April 20th, 2017

ALBUM REVIEW: Kendrick Lamar – ‘DAMN’


Kendrick Lamar Damn Album CoverKung Fu Kenny, aka King Kendrick, dropped a bomb on us with his fourth studio album “DAMN” on April 14th and boy what a bomb it was. After fans on Twitter went into a frenzy when it didn’t drop April 7th and some tactical response tweets from TDE’s own Top Dawg, the album went live a week later. So after a lot of listens, it’s about time for a review of some of the best tracks.

So the album opens with the track BLOOD. A sense of foreboding and an eerie energy are immediately present but completely disappear once DNA begins. A definite slap for the car, gym, or headphones. Kendrick flexes his lyrical muscle over pumped 808s and once the beat switches? Lawd have mercy. FEEL, we receive the more introspective, more thought provoking side of K Dot. Speaking of his wide range of emotions with lyrics such as “I feel like this gotta be the feelin’ what ‘Pac was. The feelin’ of an apocalypse happenin’ but nothin’ is awkward, the feelin’ won’t prosper the feelin’ is toxic, I feel like I’m boxin’ demons”. The listener can’t help but gaze into the window of Kendrick’s intricate consciousness.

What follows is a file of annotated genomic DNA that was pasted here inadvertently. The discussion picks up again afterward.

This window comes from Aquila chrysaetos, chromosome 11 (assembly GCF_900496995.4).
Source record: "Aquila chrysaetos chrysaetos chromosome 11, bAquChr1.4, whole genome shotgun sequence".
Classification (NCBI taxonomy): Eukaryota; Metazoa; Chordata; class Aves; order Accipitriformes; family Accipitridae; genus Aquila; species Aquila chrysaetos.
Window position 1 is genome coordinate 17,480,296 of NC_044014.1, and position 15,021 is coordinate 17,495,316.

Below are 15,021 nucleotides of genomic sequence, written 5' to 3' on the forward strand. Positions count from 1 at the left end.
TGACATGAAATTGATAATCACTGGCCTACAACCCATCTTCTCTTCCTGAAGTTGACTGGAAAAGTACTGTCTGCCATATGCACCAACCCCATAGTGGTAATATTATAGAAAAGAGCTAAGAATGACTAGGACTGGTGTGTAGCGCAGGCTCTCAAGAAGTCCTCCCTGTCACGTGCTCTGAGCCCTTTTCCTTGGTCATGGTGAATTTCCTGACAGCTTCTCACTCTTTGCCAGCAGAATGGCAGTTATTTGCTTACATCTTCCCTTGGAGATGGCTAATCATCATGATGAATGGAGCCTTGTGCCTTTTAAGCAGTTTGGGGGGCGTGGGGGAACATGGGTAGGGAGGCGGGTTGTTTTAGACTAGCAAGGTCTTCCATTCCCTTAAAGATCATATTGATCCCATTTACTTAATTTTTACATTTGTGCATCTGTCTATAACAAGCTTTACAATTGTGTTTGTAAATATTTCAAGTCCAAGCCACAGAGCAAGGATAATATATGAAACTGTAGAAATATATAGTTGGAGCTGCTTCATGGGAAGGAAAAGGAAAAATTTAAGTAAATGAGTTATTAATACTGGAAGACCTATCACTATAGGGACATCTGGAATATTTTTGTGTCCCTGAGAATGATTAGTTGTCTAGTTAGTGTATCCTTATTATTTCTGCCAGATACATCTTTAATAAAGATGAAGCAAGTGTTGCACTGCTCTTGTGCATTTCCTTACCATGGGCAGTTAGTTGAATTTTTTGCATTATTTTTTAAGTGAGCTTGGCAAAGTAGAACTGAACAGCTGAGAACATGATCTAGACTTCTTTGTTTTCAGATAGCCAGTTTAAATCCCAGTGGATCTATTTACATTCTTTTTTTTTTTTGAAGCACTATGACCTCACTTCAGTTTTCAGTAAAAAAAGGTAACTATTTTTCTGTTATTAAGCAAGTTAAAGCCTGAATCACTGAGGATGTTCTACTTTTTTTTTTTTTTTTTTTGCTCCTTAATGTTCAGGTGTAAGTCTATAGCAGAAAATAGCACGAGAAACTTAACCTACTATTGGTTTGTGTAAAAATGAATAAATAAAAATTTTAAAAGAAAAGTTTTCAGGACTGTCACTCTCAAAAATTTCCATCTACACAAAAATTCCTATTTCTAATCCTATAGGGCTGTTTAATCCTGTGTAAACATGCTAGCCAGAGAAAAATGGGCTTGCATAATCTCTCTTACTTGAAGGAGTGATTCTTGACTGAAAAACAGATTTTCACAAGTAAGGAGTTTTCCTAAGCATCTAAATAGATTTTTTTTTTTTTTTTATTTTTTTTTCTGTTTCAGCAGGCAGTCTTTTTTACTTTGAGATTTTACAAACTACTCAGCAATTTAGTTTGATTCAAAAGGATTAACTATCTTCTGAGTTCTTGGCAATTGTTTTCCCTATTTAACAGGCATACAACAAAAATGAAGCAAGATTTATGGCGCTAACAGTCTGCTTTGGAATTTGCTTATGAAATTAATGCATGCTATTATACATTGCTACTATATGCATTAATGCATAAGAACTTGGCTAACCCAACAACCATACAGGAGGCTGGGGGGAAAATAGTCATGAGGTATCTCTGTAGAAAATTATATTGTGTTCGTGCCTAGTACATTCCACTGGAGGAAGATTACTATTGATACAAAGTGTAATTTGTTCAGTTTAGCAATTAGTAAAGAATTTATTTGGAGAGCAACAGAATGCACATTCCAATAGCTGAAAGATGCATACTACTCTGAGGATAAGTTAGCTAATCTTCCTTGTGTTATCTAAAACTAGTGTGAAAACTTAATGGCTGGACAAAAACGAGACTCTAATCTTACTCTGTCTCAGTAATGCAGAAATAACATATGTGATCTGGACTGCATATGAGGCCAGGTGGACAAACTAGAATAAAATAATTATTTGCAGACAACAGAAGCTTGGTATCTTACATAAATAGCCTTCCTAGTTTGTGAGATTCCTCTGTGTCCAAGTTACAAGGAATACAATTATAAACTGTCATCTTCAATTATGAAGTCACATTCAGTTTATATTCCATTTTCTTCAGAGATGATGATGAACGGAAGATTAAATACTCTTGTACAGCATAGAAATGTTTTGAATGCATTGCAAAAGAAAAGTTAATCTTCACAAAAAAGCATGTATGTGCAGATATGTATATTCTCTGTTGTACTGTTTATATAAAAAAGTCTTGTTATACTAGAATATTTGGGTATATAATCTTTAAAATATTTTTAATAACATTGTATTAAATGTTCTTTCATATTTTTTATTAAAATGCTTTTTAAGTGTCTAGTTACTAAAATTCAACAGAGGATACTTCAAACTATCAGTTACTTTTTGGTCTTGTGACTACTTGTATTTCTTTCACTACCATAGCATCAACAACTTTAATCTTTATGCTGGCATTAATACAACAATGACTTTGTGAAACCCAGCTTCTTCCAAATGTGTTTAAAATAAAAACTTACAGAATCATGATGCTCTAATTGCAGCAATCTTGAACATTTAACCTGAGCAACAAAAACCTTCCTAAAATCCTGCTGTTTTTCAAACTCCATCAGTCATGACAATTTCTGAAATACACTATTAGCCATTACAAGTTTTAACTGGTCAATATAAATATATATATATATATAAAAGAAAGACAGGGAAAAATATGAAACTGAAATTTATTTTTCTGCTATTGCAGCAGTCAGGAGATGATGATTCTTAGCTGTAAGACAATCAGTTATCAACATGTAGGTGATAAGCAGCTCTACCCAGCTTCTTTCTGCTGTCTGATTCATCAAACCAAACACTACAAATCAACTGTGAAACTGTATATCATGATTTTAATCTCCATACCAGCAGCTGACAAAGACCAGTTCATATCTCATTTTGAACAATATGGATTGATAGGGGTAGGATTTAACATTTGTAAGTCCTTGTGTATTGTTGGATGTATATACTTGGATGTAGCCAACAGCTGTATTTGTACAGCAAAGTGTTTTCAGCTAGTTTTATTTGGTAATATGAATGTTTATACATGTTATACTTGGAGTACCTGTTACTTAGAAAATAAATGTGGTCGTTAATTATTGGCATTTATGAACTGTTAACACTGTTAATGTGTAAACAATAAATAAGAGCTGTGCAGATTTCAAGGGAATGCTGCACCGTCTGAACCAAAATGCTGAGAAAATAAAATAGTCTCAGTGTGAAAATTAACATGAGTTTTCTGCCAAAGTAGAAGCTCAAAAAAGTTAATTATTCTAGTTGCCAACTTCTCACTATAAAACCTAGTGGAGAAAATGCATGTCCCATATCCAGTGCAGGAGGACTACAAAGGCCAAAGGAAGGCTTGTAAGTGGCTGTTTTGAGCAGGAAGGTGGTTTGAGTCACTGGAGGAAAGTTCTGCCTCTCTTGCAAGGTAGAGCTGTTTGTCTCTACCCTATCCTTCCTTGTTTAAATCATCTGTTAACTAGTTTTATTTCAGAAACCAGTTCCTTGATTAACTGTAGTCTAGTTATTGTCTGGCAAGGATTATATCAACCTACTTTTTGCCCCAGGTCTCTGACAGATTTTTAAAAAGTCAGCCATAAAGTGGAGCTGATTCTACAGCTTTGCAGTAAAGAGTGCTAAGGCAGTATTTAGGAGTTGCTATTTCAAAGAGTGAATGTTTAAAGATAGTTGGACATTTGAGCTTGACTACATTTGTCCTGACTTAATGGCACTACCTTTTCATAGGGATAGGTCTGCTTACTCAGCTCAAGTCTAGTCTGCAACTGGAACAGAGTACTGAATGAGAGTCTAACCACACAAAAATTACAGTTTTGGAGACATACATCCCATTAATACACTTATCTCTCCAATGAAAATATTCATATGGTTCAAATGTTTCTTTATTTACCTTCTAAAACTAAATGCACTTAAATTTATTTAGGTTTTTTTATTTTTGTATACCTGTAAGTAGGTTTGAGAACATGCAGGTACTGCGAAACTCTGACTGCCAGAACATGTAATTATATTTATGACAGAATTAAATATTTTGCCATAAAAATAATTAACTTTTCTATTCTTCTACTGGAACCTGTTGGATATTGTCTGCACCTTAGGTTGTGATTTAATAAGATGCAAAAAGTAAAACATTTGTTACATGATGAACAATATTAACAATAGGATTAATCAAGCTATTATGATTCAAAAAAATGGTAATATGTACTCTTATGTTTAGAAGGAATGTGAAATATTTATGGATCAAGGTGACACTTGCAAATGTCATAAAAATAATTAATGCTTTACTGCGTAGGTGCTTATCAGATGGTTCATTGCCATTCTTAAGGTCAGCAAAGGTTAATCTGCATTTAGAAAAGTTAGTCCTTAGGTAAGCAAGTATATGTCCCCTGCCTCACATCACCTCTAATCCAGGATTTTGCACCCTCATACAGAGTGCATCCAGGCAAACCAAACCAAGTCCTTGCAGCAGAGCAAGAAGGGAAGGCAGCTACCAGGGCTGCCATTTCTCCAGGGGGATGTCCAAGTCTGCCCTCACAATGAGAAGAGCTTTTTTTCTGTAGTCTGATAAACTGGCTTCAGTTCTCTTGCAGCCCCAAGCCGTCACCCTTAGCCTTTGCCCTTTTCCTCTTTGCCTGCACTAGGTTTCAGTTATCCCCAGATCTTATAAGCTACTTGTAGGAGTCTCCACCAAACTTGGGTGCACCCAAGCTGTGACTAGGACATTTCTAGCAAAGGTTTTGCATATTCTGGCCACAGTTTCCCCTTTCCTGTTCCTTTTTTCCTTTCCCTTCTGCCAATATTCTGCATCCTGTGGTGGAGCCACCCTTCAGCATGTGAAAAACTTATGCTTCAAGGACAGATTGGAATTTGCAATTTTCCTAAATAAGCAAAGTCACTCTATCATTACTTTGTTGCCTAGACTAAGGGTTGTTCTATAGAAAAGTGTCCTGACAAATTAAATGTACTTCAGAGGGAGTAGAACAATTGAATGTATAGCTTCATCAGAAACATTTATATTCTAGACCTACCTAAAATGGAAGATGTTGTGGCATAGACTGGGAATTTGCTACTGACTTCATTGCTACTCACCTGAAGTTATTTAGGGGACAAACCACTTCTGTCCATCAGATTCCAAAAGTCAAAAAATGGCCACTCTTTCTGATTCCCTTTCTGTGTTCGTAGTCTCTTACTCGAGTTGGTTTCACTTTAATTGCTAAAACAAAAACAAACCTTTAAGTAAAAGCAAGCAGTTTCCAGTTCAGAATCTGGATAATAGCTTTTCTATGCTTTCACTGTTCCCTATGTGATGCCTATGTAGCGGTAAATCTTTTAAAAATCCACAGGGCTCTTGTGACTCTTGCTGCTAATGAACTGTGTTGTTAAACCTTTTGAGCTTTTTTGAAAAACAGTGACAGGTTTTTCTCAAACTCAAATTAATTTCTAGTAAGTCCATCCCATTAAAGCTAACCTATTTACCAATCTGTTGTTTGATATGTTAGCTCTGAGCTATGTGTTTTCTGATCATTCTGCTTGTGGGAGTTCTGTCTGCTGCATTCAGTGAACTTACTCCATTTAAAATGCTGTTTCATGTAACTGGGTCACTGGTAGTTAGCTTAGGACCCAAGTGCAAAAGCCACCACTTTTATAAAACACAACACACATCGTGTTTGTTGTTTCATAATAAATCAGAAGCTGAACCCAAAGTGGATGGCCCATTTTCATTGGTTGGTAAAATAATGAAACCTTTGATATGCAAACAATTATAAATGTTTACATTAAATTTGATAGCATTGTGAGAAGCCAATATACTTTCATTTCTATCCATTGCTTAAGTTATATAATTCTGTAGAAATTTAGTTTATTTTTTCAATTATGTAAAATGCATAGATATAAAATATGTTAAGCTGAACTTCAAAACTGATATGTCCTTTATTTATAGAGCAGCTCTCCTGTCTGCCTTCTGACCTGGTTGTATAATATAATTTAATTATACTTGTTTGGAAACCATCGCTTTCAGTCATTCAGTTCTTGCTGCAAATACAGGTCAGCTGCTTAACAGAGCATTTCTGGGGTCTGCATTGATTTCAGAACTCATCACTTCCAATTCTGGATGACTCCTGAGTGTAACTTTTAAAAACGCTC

PRIDE, produced by budding star Steve Lacy of The Internet, he admits his mistrust of people and his apprehension of love. The single HUMBLE broke the narrative of the Compton native’s ability to have songs that “bump in the whip”, while still being able to deliver lyrical content that true to his sounds & doesn’t conform to the so-called “mumble rap” sub-genre. FEAR goes from an almost comedic point of view him listening to his mother, second verse shifts to a nonchalant, stoic, yet hollow hypothetical of how easily he could lose his life. Third verse Kendrick navigates his emotions full circle in a more secure and confident tone. The magnum opus of the album DUCKWORTH is nothing short of superb. Honestly, there is no better way you could close out your album than having the prolific legend that is 9th Wonder. DUCKWORTH just flows better than the Nile. From the beat switches to the flexible cadences, to the storytelling. The total package and then some.

“DAMN” may have a few spots where it feels like there is a slight lull, but overall it was definitely an impressive way to follow up the critically acclaimed “To Pimp A Butterfly”. This project arguably contains some of the best feats of the lyricism of K Dot’s career with instrumentals to match. Artists who truly strive for greatness make sure to show growth in many areas of their craft and Kendrick Lamar is definitely of that mold.

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